Canada is once again opening their doors to Ukrainians to come and live with us again and they can be sure of a warm welcome.   🌻🌻🌻

Monday, February 14, 2022

A Tale of Two Shawls : part 1

 Last  autumn I had an order of  six cones of various yarn from Webb's arrive and when I opened the box there were seven cones. It seems I inadvertently ordered two cones of fuchsia 8/2 tencel. Oops!     I thought I might as well jump right in and do something special with it then. 

Two shawls, all with fuchsia as warp.

The 16 shaft draft below really appealed to me as you can have a decorative border all four sides.  It's also reversible which makes it ideal for shawl or scarf wearing, or even a nice table runner. 

The first shawl was woven using amethyst tencel as weft and I wasn't too sure if it was the right choice but I kept on with it.   Then Hub wandered in and saw it and said "its kind of blah" and I immediately jumped to its defence and said not everyone wants to strut around like a peacock. Besides, fuchsia is not exactly a quiet colour!   Quietly elegant is what I had in mind.

This picture taken while still on the loom shows the leading border. The centre of the whole draft is goose eye twill diamonds and so I settled into some steady weaving. Except for some  abrasion issues with my floating selvedge on the right hand side. I had to do some repairs on the fly.   The next issue was some softening of the tension in a spot or two. I kept going but had decided to cut off the first shawl and then re-tie back on and hopefully eliminate my tension problems.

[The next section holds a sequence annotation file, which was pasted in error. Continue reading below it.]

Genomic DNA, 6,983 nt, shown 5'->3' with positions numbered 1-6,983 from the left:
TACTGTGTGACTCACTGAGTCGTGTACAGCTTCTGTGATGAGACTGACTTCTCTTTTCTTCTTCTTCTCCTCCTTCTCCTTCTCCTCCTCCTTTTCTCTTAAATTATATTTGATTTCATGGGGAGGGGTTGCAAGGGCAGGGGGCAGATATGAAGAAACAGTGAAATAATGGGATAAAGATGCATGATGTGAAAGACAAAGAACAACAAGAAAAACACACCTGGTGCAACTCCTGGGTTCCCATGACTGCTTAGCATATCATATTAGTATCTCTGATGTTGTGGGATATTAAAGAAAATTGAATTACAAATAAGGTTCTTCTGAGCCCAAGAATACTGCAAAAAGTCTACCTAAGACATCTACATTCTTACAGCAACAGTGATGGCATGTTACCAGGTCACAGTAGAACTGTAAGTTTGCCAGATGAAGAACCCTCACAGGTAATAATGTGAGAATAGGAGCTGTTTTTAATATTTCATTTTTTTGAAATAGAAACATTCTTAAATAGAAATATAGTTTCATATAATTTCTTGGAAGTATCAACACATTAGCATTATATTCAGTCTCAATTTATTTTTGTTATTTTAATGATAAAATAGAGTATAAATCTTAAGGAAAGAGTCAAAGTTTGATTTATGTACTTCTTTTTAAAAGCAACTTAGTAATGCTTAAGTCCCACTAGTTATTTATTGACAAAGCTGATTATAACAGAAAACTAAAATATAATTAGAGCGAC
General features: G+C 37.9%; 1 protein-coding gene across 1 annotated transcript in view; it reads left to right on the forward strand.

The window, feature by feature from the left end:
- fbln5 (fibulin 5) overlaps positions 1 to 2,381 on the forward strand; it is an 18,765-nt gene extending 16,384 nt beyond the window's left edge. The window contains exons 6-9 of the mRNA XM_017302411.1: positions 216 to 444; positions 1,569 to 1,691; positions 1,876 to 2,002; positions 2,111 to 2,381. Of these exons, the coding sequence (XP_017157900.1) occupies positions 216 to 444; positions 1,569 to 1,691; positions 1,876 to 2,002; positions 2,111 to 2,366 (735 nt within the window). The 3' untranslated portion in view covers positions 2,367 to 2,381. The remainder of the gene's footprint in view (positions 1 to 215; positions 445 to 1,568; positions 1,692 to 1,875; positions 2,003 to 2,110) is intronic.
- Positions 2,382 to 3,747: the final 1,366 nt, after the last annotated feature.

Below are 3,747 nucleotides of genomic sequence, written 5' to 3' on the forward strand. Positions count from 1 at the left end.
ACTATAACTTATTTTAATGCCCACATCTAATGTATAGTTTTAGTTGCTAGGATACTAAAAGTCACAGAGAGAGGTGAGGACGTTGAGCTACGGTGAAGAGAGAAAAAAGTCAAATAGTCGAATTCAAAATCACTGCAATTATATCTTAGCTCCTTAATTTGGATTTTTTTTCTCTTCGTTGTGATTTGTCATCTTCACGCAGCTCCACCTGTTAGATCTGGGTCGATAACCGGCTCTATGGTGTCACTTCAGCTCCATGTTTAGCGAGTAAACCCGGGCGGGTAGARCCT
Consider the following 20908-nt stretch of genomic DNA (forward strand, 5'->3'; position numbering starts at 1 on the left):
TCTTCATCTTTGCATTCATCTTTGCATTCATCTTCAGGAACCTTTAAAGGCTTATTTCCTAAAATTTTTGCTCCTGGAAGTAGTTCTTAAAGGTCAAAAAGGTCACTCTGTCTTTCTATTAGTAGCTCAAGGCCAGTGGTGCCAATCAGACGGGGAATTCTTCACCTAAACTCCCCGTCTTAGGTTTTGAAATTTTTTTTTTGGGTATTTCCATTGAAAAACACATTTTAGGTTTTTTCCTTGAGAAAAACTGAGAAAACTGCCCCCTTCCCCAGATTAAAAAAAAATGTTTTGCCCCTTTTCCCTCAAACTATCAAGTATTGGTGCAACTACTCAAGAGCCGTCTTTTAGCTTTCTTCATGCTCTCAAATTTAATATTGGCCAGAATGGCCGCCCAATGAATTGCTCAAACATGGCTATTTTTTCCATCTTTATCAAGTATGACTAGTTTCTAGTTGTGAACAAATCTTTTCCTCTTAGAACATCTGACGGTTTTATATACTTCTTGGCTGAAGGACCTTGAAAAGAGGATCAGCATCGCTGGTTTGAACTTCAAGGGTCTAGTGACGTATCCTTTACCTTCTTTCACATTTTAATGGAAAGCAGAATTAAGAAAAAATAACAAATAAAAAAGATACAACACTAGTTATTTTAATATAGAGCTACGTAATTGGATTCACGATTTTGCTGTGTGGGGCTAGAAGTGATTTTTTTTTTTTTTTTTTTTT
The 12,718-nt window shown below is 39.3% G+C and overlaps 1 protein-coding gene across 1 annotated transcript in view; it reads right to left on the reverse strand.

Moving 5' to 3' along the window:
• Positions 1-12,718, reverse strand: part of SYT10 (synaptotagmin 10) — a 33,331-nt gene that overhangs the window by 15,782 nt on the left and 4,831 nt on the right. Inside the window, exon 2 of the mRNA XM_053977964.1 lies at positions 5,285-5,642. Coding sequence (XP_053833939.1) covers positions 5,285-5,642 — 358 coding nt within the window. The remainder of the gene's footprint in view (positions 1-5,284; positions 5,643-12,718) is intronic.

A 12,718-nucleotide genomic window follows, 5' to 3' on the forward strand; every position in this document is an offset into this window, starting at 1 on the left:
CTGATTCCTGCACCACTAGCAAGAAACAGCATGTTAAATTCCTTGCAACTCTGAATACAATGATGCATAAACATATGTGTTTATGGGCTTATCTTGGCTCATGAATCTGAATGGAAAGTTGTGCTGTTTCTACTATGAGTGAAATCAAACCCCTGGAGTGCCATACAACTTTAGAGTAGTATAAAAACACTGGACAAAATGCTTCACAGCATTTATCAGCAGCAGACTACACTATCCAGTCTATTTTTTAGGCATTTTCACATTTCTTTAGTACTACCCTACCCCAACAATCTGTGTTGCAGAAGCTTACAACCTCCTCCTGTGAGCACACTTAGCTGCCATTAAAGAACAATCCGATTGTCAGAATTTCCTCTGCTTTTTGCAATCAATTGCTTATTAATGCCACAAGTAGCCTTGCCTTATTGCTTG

In these two pictures I was preparing the fringe allowance and getting ready to twist the fringe. The cloth hasn't been washed and just as it came of the loom and you could see the potential already! These two pictures were taken by Hub and he had revised his opinion already.

So after a good wash by hand and a night drying on the rack, it was given two pressings. The first with the steam press, and a second by hand iron to smooth and bring out the shine.  The steam press helps me a great deal as I have arthritis in my hands  and I'd rather save them for shuttle throwing!   You pick your battles as you get older. 

The sun finally reappeared and it sure does feel like spring on a day like this. I've seen a few robins, and a whole flock of red wing blackbirds this morning, and there are some shoots coming up for the start of a new growing season.    

Below you can see the borders.

The drape is just lovely.

I was trying all angles to get the best view. When viewed inside the house, the pattern sort of blends into the background and is not as obvious until the light hits it.

The second shawl is under way and the tension is much better. I'm also using a temple this time and so the tempo is a bit slower.   No one is going to call this one blah..... here's a sneak peek!